Roughly at the same time, the initiative to build a lighthouse in Sombrero Island gathered pace, noticeably through the lobbying of the Royal Mail Steam Packet Company, after its steam liner, the Parmatta, was wrecked on her maiden voyage off the coast of Anegada in the summer of 1859. The plans were stalled by the dispute between the Sombrero Company and the British government, but once this was resolved in favor of the latter, in 1867, the erection of the lighthouse became a priority. By then, the British had already awarded the Sombrero Company the license to extract guano from the island for the following 21 years for a fee of £1,000 per year. But after shipping over 100,000 tons of guano from the island, the company ran into trouble and was liquidated in 1871.
That was the end of American involvement in Sombrero for over a century, as the enterprise was now picked up by a banker by the name of Emile Erlanger, who bought the 21-year license for £55,000 and established the New Sombrero Phosphate Company. The newly created company was listed on the stock market, with shareholders’ funds used to purchase, among other things, the lease that Erlanger had obtained for £55,000 – except he sold it to his own company for twice the amount. This led to a long landmark process in British company law that lasted until 1878, but the New Sombrero Phosphate Company continued its operations on the island, regardless, now blasting its way through the rock to reach the guano, often some 20 feet beneath sea level.
By the end of the 21-year lease, resources in Sombrero were so scarce and difficult to access that their extraction was no longer viable. It was the end of an unlikely enterprise, loaded with the sense of craftiness and adventure that defines the Caribbean. It was, however, far from the end of Sombrero, whose lighthouse remains a crucial beacon to this very day. Annexed to the Federal Colony of the Leeward Islands in 1904, Sombrero was paired with the Presidency of St. Kitts, Nevis and Anguilla when the new constitution of the Federation of the West Indies was drafted in 1956. The old lighthouse, though fitted with a new lighting system in 1931, badly needed replacing by the time hurricane Donna hit the area with devastating force in 1960. A new structure was erected in 1962, this time powered by kerosene, which remained in place until 2001, when the new, automated machine was set up.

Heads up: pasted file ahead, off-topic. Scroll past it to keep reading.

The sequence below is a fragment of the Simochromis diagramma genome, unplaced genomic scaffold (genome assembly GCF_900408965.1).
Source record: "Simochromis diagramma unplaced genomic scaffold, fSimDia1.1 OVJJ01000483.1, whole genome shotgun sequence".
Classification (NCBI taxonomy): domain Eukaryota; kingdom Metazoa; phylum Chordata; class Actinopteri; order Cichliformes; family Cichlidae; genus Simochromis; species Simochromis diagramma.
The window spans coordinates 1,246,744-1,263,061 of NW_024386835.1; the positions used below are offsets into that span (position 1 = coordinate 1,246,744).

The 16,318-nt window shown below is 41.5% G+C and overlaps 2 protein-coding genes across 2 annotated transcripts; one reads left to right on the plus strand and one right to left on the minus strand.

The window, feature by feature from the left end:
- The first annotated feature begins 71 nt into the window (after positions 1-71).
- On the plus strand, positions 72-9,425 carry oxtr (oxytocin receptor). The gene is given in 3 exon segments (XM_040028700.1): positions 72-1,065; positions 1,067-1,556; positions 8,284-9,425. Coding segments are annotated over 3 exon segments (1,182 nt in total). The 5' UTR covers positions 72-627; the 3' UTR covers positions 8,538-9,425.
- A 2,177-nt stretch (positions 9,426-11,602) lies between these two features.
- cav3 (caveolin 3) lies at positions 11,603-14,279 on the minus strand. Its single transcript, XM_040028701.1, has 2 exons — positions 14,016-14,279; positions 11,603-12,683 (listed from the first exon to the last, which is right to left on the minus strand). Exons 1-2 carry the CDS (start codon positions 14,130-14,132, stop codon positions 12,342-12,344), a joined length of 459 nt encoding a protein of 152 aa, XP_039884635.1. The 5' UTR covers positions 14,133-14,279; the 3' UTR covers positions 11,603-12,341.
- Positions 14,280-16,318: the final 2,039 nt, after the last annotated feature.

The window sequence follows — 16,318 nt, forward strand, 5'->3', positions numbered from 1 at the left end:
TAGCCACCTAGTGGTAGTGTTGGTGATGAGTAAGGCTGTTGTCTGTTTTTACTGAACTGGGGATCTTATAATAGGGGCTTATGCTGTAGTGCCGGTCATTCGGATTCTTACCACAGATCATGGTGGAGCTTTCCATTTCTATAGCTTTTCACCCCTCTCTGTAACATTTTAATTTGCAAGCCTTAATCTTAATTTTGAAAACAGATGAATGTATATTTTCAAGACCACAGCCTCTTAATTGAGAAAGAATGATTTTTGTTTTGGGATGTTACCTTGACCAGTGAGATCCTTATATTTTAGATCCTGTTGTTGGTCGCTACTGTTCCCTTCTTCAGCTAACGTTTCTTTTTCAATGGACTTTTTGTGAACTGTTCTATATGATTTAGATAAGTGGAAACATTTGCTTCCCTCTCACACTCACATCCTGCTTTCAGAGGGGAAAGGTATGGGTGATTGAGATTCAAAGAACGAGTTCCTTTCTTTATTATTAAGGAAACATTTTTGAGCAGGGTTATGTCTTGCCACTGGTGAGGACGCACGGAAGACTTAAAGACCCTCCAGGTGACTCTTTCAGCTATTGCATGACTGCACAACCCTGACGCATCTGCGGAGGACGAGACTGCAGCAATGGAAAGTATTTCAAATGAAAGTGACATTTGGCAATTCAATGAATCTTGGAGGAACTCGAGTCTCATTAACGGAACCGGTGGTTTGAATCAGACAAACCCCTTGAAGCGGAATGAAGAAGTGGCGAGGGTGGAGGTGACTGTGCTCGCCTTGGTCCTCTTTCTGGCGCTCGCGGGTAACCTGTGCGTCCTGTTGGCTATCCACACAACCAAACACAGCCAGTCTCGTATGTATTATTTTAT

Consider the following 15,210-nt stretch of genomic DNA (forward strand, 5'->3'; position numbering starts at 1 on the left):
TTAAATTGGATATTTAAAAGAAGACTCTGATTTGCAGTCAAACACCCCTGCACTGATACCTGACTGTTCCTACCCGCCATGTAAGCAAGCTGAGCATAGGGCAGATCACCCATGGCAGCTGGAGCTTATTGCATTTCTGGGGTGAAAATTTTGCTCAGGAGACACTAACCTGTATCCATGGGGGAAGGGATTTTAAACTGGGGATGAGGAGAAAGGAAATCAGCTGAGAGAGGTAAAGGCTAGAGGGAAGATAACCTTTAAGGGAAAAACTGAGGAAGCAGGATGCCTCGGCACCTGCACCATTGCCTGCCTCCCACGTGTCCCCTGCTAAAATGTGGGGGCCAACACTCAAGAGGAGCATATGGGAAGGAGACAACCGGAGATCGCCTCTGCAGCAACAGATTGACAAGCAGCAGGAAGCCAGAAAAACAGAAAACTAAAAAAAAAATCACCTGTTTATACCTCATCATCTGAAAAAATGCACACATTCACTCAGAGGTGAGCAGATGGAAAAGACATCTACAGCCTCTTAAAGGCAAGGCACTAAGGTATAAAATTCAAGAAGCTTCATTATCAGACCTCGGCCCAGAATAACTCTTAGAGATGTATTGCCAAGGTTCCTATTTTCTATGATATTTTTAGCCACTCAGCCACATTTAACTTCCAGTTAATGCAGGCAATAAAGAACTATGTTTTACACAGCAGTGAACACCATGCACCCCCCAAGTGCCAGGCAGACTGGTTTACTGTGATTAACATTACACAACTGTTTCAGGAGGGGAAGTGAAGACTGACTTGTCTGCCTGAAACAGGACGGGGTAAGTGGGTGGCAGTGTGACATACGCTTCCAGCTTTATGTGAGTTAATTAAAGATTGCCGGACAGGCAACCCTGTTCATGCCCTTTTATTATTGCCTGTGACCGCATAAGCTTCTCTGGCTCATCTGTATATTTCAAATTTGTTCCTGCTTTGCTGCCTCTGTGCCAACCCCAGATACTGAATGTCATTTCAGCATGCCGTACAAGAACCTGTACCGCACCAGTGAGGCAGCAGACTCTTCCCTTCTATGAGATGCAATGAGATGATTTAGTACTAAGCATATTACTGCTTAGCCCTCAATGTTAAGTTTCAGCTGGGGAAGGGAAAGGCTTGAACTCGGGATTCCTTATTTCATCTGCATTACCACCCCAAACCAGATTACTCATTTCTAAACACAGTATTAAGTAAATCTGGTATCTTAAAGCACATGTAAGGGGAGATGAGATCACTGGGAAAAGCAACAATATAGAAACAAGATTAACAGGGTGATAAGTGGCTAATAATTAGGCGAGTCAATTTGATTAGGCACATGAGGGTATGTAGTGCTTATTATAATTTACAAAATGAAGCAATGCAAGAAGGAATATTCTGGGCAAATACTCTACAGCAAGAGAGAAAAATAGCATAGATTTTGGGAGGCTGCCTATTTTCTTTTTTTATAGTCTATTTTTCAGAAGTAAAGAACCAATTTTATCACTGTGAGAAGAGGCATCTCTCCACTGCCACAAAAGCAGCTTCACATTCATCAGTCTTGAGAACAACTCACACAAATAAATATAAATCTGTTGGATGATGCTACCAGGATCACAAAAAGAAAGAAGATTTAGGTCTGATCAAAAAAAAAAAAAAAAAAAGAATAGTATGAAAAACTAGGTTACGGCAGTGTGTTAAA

Through the Anguillian revolt of 1967-69 and the ensuing political turmoil, Anguilla was always in charge of operating, supervising and manning the lighthouse, and therefore, it was only natural for the island to be awarded authority over the rock once the separation of Anguilla from St. Kitts and Nevis was formalized. Seemingly innocuous as this detail might seem, it has provided Anguilla with vast and rich fishing waters – an invaluable asset for a small insular dependency.
Thus, Sombrero lived in total remoteness, inhabited only by five Anguillians, through most of the XX century. Which ought to have been happily ever after, had it not been for Beal Aerospace. One of the providers for NASA during the late 1990s, Beal specialized in the development of launch vehicles (i. e. rockets), and in 1997 it devised an audacious plan, which resonated dangerously with the sort of farfetched fancy pertinent, for instance, to a guano quarry in the middle of the ocean: Beal proposed to use Sombrero Island as the exclusive launching site of the BA-2 vehicle. For this purpose, it signed an agreement with the Government of Anguilla in December 1997 for the lease of the island for the following 98 years. Alas, huge environmental concerns allied themselves with NASA’s decision to fund new independent space launch initiatives, sending Beal into insolvency in 1999. Fortune had smiled on Sombrero once again. Two years later, the final lighthouse keepers would also evacuate the island, leaving Sombrero to the exclusive use of birds and fish, as it was in the beginning. May it remain so for a long time to come.
PUBLISHED BY ST. MAARTEN’S CARIBBEAN BEACH NEWS, VOL. 1, ISSUE 4 (JUNE, 2012).